Adult Fiction ARANA
Summary: Joseph Wambaugh, the former LAPD detective, multiple New York Times best-seller, and MWA Grand Master, is known as "the father of the modern police novel" and now, in Harbor Nocturne, he has produced one of the outstanding books of the year. Some LAPD characters from the acclaimed Hollywood Station series are here: the surfer cops known as "Flotsam and Jetsam", aspiring actor "Hollywood Nate" Weiss, and young Britney Small, along with new members of the midwatch, all gamely coping with the wackiness of Hollywood. The story begins in the southernmost Los Angeles district of San Pedro, one of the world's busiest harbors, where an unlikely pair of lovers is caught up in terror and peril through no fault of their own. When Dinko Babich, a young longshoreman,delivers Lita Medina, a young Mexican dancer, from the harbor to a Hollywood nightclub, his life is forever changed as an unexpectedly tender and moving love story develops. Comedy and tragedy are intertwined in the everyday life of the cops and residents of San Pedro Harbor. Praise for Hollywood Hills "Wambaugh salts the narrative with variously funny, sad and thoughtful anecdotes featuring a cast of characters we''ve come to treasure: handsome Hollywood Nate, the surfer cops Flotsam and Jetsam, and veterans like Viv Daley and Della Ravelle, burned by experience, but conscientiously training the next generation to face the fire." -- New York Times "If Los Angeles police detective-sergeant-turned-author Joseph Wambaugh didn''t invent the modern cop novel, he''s been one of its most prolific and successful practitioners.... Dark slapstick--with rimshot dialogue worthy of Jay Leno--often ensues when these police officers cross paths with eccentric Hollywood-dwellers. But there''s nothing comical about the murder and mayhem lurking behind the palm trees.... Yet one way or another these enforcers of the law--like their author--continue to get the job done." -- Wall Street Journal "And in addition to stupid criminals, there are some gut-wrenching, psychologically difficult criminal interludes that remind the reader that for all the stupid wrongdoers who find their reward, there are also innocent victims, and these victims take their own kind of toll. Wambaugh mixes the light and the dark in a unique way. Hollywood Hills is a keeper." -- The Denver Post "It''s Joseph Wambaugh''s world. Other crime writers just live in it (...) Wambaugh''s work chronicles the true lives of those involved in the dirty business of law and order, and has provided the foundational language, style and conventions for the countless writers who have tried, with mixed results, to follow in his footsteps. Hollywood Hills, Wambaugh''s newest novel, is a cogent reminder that he remains on the beat, and as effective as ever."-- Jonathan Shapiro, Los Angeles Times "What fun it is to read Joseph Wambaugh! His Hollywood Station police procedurals - peppered with the requisite gunshots and groin kicks, sleaze and sunshine - are word-drunk wonders. If James Joyce had imagined Finnegans Wake as a crime story (hmmm, not a bad idea since plot was never Joyce''s strong suit), it might have turned out something like Wambaugh''s latest suspense story, Hollywood Hills....this series serves up something perhaps even more welcome as the drear days of winter settle in: an absurdist take on crime, as well as plotlines and sentences that perform buoyant loop-de-loops all over the page before making flawless landings." -- The Washington Post "No writer describes the cop world''s twin masks of comedy and tragedy as well as Joseph Wambaugh." -- The Philadelphia Inquirer Praise for The Onion Field "Mr. Wambaugh's The Onion Field is a distinguished contribution towards the gradually enlarging field of the 'factual novel.' A fascinating account of a double tragedy: one physical, the other psychological." --Truman Capote "An impressive book... A creative reportorial attempt to present a slice of American life in the decade of the nineteen-sixties." -- The New York Times "Begins in high gear and stays there." -- Saturday Review Praise for The Blue Night "A cop''s-eye view of police brutality... courage and compassion... fascinating." -- The New York Times "Wanbaugh has captured the excitement, terror, pity, and occasional tedium of police work in a bang-up job of writing." -- The Boston Globe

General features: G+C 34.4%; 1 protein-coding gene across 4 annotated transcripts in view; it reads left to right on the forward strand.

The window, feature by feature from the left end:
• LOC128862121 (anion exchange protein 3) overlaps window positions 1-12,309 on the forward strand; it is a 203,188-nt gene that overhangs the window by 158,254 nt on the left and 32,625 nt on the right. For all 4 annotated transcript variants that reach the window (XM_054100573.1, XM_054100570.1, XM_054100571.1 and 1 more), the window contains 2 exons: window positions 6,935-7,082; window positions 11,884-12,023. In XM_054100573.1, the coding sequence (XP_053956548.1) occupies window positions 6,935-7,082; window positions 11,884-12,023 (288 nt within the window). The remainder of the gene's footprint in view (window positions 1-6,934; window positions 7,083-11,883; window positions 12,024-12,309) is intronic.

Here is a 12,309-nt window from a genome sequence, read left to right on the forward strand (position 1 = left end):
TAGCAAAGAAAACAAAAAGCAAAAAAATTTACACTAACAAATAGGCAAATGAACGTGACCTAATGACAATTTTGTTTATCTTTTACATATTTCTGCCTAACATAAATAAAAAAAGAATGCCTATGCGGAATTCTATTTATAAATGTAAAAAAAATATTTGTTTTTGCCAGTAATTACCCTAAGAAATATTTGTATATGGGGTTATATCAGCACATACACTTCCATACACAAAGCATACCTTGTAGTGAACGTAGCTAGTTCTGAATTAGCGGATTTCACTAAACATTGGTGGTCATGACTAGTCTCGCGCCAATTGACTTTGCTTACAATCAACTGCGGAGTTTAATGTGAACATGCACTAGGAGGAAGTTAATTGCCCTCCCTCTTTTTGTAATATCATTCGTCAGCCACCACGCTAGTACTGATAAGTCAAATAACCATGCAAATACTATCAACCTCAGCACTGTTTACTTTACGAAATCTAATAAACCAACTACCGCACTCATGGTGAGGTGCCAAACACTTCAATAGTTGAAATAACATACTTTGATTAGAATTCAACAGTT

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Father of two; had an affair with Maria; wife left him; living with Maria.
Lived in the slums; worked two jobs until she met Carlos; had an affair with Carlos while he was still married; desperate to keep Carlos in her life.
Mother of two; Carlos's ex-wife; discovered Carlos's affair; moved her sons, her mother-in-law and herself out of the house while Carlos was on vacation with Maria.